(4) Assist us, upon our request, in the enforcement of any right against any
person or organization which may be liable to the insured because of injury
or damage to which this insurance may also apply.
No insured will, except at that insured’s own cost, voluntarily make a
payment, assume any obligation, or incur any expense, other than for first aid,
without our consent.
(Doc. 7-5, pp. 9-10). The insurance contract also provides that a lawsuit for damages cannot be
brought against Century “unless all of [the contract’s] terms have been fully complied with.” Id. at
In support of the Motion for Summary Judgment, Century submits an affidavit from Martha
Hart, the Assistant Vice President and Construction Defect Claims Manager for Century. Ms. Hart’s
affidavit affirms that the first communication Century received from D&D regarding the Martins’
lawsuit occurred on or about June 30, 2011, well after judgment had entered against D&D. (Doc.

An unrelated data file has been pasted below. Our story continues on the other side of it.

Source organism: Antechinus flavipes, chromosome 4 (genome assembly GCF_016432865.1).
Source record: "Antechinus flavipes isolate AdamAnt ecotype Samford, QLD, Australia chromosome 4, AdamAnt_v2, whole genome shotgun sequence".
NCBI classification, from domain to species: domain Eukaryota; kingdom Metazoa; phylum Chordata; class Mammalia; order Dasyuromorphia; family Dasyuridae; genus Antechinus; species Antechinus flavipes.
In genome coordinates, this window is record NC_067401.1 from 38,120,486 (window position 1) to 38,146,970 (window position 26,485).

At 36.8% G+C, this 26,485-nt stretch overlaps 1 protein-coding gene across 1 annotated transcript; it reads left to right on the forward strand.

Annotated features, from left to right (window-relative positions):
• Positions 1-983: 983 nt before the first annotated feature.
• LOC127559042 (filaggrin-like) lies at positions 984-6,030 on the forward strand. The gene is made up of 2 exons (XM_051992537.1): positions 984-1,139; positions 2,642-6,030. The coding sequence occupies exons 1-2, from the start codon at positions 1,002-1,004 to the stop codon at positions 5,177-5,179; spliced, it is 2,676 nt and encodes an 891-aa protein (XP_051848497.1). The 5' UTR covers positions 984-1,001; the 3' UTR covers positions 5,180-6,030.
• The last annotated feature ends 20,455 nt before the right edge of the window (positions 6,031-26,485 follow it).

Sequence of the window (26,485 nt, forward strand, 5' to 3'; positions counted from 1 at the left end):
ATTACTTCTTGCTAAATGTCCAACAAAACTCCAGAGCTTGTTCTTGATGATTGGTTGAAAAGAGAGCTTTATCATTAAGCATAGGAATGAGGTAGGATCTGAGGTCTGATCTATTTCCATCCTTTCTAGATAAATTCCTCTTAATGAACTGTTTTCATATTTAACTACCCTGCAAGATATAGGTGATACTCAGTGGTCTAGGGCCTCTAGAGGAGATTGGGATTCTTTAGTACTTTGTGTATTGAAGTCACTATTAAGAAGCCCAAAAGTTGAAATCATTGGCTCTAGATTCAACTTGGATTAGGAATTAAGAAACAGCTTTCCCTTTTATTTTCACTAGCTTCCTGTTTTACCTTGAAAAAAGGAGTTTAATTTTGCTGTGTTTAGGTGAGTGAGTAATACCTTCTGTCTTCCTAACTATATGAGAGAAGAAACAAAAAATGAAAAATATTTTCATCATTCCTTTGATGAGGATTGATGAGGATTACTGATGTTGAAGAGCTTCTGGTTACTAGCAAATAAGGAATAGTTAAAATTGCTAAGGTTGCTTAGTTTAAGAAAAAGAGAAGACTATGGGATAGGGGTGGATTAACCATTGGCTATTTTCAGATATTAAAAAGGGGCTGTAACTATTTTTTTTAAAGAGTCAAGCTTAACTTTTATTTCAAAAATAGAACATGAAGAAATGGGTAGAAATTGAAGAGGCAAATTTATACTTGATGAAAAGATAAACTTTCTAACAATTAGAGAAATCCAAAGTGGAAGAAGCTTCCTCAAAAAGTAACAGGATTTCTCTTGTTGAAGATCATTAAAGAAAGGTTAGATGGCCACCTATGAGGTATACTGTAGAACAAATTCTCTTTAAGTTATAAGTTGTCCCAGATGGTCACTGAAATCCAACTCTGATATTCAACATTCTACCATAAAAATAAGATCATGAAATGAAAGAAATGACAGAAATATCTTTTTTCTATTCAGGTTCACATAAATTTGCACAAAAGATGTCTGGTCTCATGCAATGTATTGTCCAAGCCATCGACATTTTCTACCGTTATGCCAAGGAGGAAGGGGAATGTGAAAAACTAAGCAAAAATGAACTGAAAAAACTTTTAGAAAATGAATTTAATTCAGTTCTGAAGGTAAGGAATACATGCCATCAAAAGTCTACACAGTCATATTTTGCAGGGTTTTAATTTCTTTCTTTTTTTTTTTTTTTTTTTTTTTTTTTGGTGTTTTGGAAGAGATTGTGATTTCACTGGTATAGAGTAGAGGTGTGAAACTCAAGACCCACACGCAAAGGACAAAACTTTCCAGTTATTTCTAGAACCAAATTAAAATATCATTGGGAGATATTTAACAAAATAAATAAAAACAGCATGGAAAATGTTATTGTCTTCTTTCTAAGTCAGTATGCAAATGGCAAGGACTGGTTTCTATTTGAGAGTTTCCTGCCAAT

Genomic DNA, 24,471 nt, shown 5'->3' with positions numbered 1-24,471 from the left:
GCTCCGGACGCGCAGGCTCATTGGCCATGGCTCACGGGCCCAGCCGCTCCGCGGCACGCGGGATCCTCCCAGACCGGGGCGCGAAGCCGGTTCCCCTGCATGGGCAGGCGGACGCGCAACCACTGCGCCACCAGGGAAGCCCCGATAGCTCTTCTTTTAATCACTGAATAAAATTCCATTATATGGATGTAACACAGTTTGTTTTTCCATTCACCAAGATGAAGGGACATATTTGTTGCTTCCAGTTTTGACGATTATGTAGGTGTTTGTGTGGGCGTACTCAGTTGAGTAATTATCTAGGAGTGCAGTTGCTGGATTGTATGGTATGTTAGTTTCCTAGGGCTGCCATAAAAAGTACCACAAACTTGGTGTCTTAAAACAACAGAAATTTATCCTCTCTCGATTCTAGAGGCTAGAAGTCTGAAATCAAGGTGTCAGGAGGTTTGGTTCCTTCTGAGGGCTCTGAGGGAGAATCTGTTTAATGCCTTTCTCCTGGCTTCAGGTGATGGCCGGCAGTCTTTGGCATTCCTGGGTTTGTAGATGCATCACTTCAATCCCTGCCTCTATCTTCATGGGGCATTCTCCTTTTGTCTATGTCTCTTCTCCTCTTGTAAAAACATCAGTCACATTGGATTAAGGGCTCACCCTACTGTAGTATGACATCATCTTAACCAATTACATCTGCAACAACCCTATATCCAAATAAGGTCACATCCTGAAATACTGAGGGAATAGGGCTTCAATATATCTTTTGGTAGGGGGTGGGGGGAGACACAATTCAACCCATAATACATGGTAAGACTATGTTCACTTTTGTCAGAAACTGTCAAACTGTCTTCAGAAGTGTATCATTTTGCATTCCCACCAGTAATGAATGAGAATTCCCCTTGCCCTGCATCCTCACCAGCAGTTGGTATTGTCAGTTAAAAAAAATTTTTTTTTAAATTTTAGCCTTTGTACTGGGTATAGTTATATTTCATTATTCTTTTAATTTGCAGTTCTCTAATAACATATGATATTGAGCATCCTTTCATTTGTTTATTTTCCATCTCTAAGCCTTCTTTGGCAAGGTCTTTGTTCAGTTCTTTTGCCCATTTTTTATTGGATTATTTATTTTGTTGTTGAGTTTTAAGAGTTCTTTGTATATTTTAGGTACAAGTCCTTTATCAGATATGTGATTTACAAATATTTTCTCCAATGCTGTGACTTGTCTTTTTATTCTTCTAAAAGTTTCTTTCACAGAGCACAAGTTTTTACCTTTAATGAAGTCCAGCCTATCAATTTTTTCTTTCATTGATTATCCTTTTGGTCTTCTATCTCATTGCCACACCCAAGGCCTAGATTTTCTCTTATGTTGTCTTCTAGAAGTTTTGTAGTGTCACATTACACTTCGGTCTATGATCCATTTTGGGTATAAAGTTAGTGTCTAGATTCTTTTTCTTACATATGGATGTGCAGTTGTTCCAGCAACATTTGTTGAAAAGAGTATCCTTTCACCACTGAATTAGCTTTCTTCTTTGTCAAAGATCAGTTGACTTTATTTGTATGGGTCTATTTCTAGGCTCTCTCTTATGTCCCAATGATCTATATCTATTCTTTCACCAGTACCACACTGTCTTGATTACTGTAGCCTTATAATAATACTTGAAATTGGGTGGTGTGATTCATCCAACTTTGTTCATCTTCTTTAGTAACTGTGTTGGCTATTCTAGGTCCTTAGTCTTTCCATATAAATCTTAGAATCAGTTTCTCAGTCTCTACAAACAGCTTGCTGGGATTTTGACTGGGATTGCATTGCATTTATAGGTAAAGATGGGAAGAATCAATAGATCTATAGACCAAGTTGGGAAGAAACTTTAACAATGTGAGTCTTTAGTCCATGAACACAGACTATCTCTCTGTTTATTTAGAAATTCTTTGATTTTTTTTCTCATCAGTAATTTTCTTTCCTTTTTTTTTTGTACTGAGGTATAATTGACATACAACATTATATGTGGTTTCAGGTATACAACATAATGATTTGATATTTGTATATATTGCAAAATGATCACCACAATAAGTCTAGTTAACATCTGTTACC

7-1, p. 1). Ms. Hart states that “[a]t no point in time prior to June 30, 2011 was Century Surety
Company notified by Plaintiff of a claim asserted by the Martins, nor was Century Surety Company
ever afforded an opportunity to investigate or defend any such claim.” Id.
Ms. Hart attaches to her affidavit three exhibits, all of which post-date the entry of judgment
against D&D in the state court case brought by the Martins. The first exhibit is a letter to D&D from
Century’s senior claims representative Charles Norris. (Doc. 7-2). This letter demonstrates that as